What are the competitive advantages of being located in Ras Al Khaimah?
MOHIT MALHOTRA When we selected Ras Al Khaimah, we had evaluated all the Emirates and markets in and around the region since the UAE is our captive consumption market. We found that Ras Al Khaimah was commercially and financially beneficial, offering excellent ease of doing business in terms of how supportive the government is and how eager it is to get investments and business. It is a business-friendly, workforce-friendly, and regulatory-friendly environment. We had 15 parameters on which we evaluated all the Emirates, and Ras Al Khaimah turned out to be the best choice. It was an extremely attractive proposition. We have uninterrupted power and water supply. In addition, Ras Al Khaimah is the only area that allowed us to put up our own labor accommodations. Getting visas for workers is easy, and the Ras Al Khaimah government is approachable and fast to interact with through a fully online operation.
TAPAS RANJAN NAYAK The main benefit is that the government here is extremely business friendly. Furthermore, transport and the logistics system here, including customs, are excellent. Expansion of the port has begun and should be finalized soon. This will benefit us significantly by saving money and time on road transportation. Another benefit is the presence of local suppliers that help us increase our volumes. For example, several raw material suppliers for aluminum, steel, and glass are based in Ras Al Khaimah, and they are competitive in terms of quality and cost compared to suppliers in the GCC. Finally, energy prices have come down after the introduction of Federal Electricity and Water Authority (FEWA). There are challenges, though they are the same as elsewhere. Any manufacturing company in this industry needs a great deal of investment. When we started this plant in 2008, there were many challenges. That was because there was no manufacturing base for the automobile sector. There were already some companies in Saudi Arabia; however, we were the only original equipment manufacturers (OEM). When we started, 100% of our materials were brought in from India. The costs were high, and there was a 5% duty. Gradually, in the last five years, 80% of our bus components became locally sourced.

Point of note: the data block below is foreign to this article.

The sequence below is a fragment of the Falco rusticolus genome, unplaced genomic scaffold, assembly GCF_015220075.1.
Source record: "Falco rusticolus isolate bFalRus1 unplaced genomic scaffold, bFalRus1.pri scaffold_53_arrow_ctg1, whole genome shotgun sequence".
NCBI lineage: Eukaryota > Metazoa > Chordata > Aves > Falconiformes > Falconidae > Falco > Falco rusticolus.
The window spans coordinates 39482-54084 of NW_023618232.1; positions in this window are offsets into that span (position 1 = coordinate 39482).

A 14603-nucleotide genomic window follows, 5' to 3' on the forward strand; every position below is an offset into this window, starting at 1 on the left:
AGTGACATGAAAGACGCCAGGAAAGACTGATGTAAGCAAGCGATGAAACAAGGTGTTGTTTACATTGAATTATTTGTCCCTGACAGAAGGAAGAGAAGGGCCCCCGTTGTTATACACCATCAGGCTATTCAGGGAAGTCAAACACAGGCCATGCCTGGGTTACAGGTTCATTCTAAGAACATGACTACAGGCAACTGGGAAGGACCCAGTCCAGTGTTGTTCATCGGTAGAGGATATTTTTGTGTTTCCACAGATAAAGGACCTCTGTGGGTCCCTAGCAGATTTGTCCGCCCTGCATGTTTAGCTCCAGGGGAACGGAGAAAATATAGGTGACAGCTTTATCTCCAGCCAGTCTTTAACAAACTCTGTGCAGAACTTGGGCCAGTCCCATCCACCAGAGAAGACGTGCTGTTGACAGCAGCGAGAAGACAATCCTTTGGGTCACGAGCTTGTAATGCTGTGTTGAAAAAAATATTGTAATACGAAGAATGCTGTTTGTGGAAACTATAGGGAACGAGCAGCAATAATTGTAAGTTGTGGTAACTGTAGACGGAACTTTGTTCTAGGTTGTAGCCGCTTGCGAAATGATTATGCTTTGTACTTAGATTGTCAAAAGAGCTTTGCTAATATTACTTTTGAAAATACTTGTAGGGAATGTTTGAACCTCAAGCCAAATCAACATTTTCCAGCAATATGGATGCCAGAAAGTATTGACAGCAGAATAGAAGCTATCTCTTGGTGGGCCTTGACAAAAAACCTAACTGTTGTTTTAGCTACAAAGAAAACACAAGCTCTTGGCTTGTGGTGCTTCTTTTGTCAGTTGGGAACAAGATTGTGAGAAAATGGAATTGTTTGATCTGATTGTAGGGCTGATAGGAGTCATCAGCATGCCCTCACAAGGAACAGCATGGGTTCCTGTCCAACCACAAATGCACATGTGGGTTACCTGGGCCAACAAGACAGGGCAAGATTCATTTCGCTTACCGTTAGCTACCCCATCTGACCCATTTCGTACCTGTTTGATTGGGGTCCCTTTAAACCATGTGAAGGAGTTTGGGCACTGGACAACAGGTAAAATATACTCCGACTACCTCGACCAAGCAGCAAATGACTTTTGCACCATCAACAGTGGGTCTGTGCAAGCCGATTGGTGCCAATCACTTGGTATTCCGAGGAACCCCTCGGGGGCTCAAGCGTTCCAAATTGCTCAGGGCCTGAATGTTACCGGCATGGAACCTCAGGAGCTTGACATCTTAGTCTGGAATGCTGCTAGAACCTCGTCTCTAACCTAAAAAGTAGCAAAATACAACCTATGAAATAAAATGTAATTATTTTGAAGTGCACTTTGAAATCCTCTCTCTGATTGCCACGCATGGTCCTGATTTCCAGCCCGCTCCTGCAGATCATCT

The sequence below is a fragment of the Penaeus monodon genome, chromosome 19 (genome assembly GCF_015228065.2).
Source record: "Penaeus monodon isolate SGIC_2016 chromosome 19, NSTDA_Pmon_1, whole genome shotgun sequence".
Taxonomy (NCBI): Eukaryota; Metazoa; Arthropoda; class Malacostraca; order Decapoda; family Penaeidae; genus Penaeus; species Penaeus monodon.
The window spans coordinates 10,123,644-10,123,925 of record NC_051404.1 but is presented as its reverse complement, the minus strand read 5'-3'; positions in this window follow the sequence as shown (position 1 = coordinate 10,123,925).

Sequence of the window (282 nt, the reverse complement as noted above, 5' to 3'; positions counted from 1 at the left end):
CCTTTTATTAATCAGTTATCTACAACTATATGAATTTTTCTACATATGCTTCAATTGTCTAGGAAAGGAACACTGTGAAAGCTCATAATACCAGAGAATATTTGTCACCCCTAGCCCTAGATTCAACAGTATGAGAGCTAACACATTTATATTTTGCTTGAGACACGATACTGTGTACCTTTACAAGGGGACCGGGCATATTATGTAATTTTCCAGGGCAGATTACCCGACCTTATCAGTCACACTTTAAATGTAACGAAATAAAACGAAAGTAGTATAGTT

How competitive is the UAE for new players?
MM Looking at the MENA region, there is a big entry barrier for new players to enter. When a new player enters a market, it has to import goods into the region and, thus, has to pay import duties. Import duties in Saudi Arabia, North Africa, and Egypt are high, unlike in the UAE, where it is 5%. If a company produces here, it can avail AFTA benefit in the region for exports with no duty. In our case, we produce in Ras Al Khaimah and have invested in a facility. However, for a new entrant, investing in a factory is a huge entry cost and a barrier. If a company does not have a manufacturing facility in the region and does not add a value of greater than 40% to its produce in the region, it will not avail of the AFTA duty benefit and hence will have to pay additional 20-30% duty in the exporting country. For Dabur, this custom duty saving is passed on to consumers to bring down prices in the market, which makes us quite competitive.
How do you evaluate the business and trade relations between India and the UAE?
TRN Overall, there have always been excellent relations between the two countries. Moreover, since our Prime Minister signed an initiative on his last visit in 2018, the relationship will improve by the day. It is also easy to do business here compared to other parts of the world. In other places, the localization content is about 65%. However, here it is 20-40%.